RIAA Threatening ICANN About .music; Claiming It Will Be Used To Infringe

from the when-you're-an-organization-of-lawyers... dept

Oh look, the RIAA is overreacting yet again -- and doing so the only way it knows how: by rolling out the legal threats. This time it's threatening ICANN over its new top level domain program, which allows all sorts of new TLDs to be registered -- including planned proposals for a .music domain. But the RIAA isn't happy about this, because:
We are concerned that a music themed gTLD will be used to enable wide scale copyright and trademark infringement.
I'm sort of at a loss how the specific TLD makes any difference whatsoever in enabling infringement. A website's a website, no matter what the TLD is. How will having a new TLD enable any more infringement at all? It seems like the real goal of this is (of course) to get ICANN to act as a copyright cop for any such TLD. Just as the RIAA has sought to make copyright cops out of ISPs, the government and other third parties, now it's seeking help from ICANN, who hopefully knows better. So it suggests that it would like to "work with ICANN... to ensure this type of malicious behavior does not occur."

And, of course, in typical RIAA fashion, if ICANN says no, the RIAA plans to go legal:
We strongly urge you to take these concerns seriously... we prefer a practical solution to these issues, and hope to avoid the need to escalate the issue further.
I'd love to see the RIAA try to "escalate the issue further." What's it going to do? Is any court really going to go so far as to say that just because something that has not yet been created, and might possibly in some weird stretch of the imagination be used for infringement, that ICANN has to block it?

Filed Under: domains, icann, music, riaa, tlds, top level domains
Companies: icann, riaa


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  1. icon
    Karl (profile), 21 Jan 2011 @ 4:21pm

    Re: Re: Re: Re: Response by .music domain initiative: Roussos

    Constantine:

    I will be writing you in private, but I thought I'd reply here in the comments as well.

    Perhaps Google or Apple is the savior of the music industry but unfortunately it seems that over the last decade, this has not happened while billions have been earned piggybacking the music community.

    You're not going to get very far with this attitude - not with me, nor with any artists here on Techdirt. If Apple and Google have made money from music, it's not by "piggybacking" off the music community, it's by adding value to the music. Those sorts of accusations are made almost exclusively by record industry executives, who failed at creating that added value on their own, and now want a piece of the pie without having to actually do any work. It's the record labels who are "piggybacking" off of Apple and Google.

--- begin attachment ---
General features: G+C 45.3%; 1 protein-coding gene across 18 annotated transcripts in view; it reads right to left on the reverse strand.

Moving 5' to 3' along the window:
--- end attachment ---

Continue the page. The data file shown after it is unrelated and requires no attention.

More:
Now, there's absolutely nothing wrong with taking control of your online presence, or breaking out of proprietary restrictions. But getting brownie points by attacking successful buisnesses is a terrible idea, in my opinion. It shouldn't have been on that list at all, and especially not at #1.

    We will not allow the exclusion of legitimate small bands or music bloggers.

    That is good to hear. I am sort of curous how you will handle this, though. I will write you for the details.

    The benefit of the .MUSIC we are championing is that it will serve as a trusted badge with policies that outlaw piracy and cybersquatting.

    Fighting cybersquatting is A-OK by me. But outlawing "piracy" is problematic, to say the least. Would Negativland get a TLD? How about Girl Talk? What about DJ's who post their sets online? All of these people have been called "pirates" by the music industry. I'm also curious how you could tell a "legitimate" music blogger from an "illegitimate" one - especially since record labels, and for that matter ICE, can't seem to tell the difference themselves.

    Furthermore, there's been a lot of nonsense thrown about in the industry (especially from RIAA clients or ASCAP) about "piracy." For instance, claiming that Creative Commons is "against copyright," or that terrestrial radio is "a kind of piracy." I would not want to support (or indeed have anything to do with) a mindset like this.

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